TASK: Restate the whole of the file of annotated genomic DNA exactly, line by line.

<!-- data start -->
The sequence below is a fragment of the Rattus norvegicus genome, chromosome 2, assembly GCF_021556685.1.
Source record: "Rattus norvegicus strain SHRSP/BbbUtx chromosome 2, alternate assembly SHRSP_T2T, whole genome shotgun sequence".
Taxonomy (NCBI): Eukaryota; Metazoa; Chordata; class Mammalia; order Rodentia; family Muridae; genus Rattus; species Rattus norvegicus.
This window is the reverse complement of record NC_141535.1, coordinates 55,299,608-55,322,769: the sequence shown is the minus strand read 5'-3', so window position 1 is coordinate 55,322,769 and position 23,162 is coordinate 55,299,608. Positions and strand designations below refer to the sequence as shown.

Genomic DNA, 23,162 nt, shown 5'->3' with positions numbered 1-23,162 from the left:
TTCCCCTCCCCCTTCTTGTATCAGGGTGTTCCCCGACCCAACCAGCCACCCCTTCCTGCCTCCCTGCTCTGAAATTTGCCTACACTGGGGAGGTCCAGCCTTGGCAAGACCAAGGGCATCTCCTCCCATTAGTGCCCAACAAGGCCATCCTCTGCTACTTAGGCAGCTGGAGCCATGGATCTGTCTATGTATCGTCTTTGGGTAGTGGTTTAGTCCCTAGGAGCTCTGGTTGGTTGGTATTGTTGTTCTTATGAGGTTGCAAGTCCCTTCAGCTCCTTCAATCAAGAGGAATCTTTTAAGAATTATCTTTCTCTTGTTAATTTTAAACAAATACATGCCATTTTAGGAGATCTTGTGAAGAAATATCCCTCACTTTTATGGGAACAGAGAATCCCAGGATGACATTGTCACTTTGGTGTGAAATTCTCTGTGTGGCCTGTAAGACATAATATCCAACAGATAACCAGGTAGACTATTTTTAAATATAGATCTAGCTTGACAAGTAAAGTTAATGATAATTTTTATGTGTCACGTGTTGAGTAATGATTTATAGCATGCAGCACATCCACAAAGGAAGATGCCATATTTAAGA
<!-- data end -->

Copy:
The sequence below is a fragment of the Rattus norvegicus genome, chromosome 2, assembly GCF_021556685.1.
Source record: "Rattus norvegicus strain SHRSP/BbbUtx chromosome 2, alternate assembly SHRSP_T2T, whole genome shotgun sequence".
Taxonomy (NCBI): Eukaryota; Metazoa; Chordata; class Mammalia; order Rodentia; family Muridae; genus Rattus; species Rattus norvegicus.
This window is the reverse complement of record NC_141535.1, coordinates 55,299,608-55,322,769: the sequence shown is the minus strand read 5'-3', so window position 1 is coordinate 55,322,769 and position 23,162 is coordinate 55,299,608. Positions and strand designations below refer to the sequence as shown.

Genomic DNA, 23,162 nt, shown 5'->3' with positions numbered 1-23,162 from the left:
TTCCCCTCCCCCTTCTTGTATCAGGGTGTTCCCCGACCCAACCAGCCACCCCTTCCTGCCTCCCTGCTCTGAAATTTGCCTACACTGGGGAGGTCCAGCCTTGGCAAGACCAAGGGCATCTCCTCCCATTAGTGCCCAACAAGGCCATCCTCTGCTACTTAGGCAGCTGGAGCCATGGATCTGTCTATGTATCGTCTTTGGGTAGTGGTTTAGTCCCTAGGAGCTCTGGTTGGTTGGTATTGTTGTTCTTATGAGGTTGCAAGTCCCTTCAGCTCCTTCAATCAAGAGGAATCTTTTAAGAATTATCTTTCTCTTGTTAATTTTAAACAAATACATGCCATTTTAGGAGATCTTGTGAAGAAATATCCCTCACTTTTATGGGAACAGAGAATCCCAGGATGACATTGTCACTTTGGTGTGAAATTCTCTGTGTGGCCTGTAAGACATAATATCCAACAGATAACCAGGTAGACTATTTTTAAATATAGATCTAGCTTGACAAGTAAAGTTAATGATAATTTTTATGTGTCACGTGTTGAGTAATGATTTATAGCATGCAGCACATCCACAAAGGAAGATGCCATATTTAAGA